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IPPSR is MSU’s new hub for public policy information and research. Search our summaries of scientific research with implications for public policy by inputting keywords in the search box or selecting options from the menus below.

Policy Research

Health Related Outcomes among the Poor: Medicaid Expansion vs. Non Expansion States

Xuesong Han, Binh T. Nguyen, Jeffrey Drope, Ahmedin Jemal

December 2015

In nonexpanding Medicaid states, low-income adults were more likely to be black and/or rural residents. They fared much worse than their counterparts in expanding Medicaid states, and had less care utilization as well as fewer prescriptions. While they had lower medical expenditures, they also had higher out of pocket expenditures than their counterparts.

State Takeovers of School Districts and Related Litigation: Michigan as a Case Study

Kristi Bowman

August 2013

The article summarizes emergency manager laws as they pertained to the Michigan Public Schools system over the last 30 years. The article focuses primarily on comparing public act 72 and public act 4 and summarizes major complaints against the later. The article then points out that under public act 4 emergency managers are allowed to take over both fiscal and academic management when a school is in fiscal trouble. It finds this represents a problem as emergency managers are not necessarily well versed in academic policy.

Lead Exposure and Behavior: Effects on Aggression and Risky Behavior among Children and Adolescents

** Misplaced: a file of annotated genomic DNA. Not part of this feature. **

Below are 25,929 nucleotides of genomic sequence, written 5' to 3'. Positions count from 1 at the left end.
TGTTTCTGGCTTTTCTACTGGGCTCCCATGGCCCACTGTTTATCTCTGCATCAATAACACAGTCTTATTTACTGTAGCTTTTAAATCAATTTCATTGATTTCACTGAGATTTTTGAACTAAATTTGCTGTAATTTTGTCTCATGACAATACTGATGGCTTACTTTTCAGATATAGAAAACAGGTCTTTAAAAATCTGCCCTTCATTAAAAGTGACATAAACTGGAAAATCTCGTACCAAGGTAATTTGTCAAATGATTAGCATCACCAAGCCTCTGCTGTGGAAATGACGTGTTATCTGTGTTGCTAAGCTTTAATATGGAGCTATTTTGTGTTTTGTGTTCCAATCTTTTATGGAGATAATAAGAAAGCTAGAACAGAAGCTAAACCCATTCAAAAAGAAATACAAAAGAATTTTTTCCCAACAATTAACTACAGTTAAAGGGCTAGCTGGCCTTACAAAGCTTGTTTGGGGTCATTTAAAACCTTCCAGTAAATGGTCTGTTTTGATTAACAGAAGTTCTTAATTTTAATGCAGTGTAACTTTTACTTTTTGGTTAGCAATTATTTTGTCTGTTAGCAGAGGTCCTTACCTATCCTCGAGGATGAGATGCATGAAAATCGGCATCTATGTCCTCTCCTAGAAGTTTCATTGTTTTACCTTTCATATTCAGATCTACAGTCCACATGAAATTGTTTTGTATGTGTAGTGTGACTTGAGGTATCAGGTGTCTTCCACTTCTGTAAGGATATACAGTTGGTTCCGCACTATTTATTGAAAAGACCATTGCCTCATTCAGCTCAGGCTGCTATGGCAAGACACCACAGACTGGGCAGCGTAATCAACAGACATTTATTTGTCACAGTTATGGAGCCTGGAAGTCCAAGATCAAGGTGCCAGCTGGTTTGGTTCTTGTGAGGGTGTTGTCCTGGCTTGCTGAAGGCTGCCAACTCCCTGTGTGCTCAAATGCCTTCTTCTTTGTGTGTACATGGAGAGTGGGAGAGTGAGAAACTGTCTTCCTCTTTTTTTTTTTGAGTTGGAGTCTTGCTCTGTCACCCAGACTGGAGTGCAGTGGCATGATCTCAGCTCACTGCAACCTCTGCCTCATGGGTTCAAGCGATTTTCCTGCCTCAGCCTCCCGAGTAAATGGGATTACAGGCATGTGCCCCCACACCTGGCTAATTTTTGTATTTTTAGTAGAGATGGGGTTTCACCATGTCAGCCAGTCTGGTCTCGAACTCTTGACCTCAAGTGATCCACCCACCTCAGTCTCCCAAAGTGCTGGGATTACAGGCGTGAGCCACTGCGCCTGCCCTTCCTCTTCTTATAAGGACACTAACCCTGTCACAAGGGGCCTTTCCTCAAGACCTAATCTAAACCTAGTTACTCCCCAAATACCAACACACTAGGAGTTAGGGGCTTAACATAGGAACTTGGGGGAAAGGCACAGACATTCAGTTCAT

Jessica Reyes

February 2015

The article studies groups of people exposed to lead in childhood and compares them against others who were not. The study finds that exposure to lead in childhood has a number of adverse effects beyond those found in early stages. These effects include teen pregnancy, teen delinquency, increased aggression throughout early adulthood and increased probability of committing a crime.

Exploring the Effect of Right to Work on Private Wages

Anthony Roberts, Robert Habans

September 2015

The authors employed two analytical techniques to determine the economic effect(s) of right to work laws. First, the authors used a multi-level regression analysis to determine right to work law effects on individual hourly earnings and wage differences while controlling for demographics and regulatory characteristics of the state. Next, the authors employed a propensity-score matching technique, i.e. they took a sample of workers in right to work states and constructed a sample of workers that are similar on a number of levels in a non-right to work state, and compared the two groups. From the regression model, the authors determined that private workers in non-rtw states earn around 1% more than workers in right to work states. From their matching technique the authors estimated that workers in non-right to work states earned around 6% more than their counterparts in right to work states.

The Flint Fiscal Playbook: An Assessment of the Emergency Manager Years (2011-2015)

Mary Doidge, Eric Scorsone, Traci Taylor, Josh Sapotichne, Erika Rosebrook, Danielle Kaminski

July 2015

The authors assess the actions taken by the State appointed Emergency Managers in the City of Flint, Michigan. Of particular note, the authors look at the external constraints faced by the City of Flint, for example, rising unemployment, industry relocation, demographic shifts (massive population loss), as well as housing & economic trends. After highlighting these trends, the authors systematically observed the actions taken by the Emergency Manager. These actions include wage & salary freezes, reduction in non-essential personnel, restricting of pension and health care obligations, as well as increases in water and sewage fees.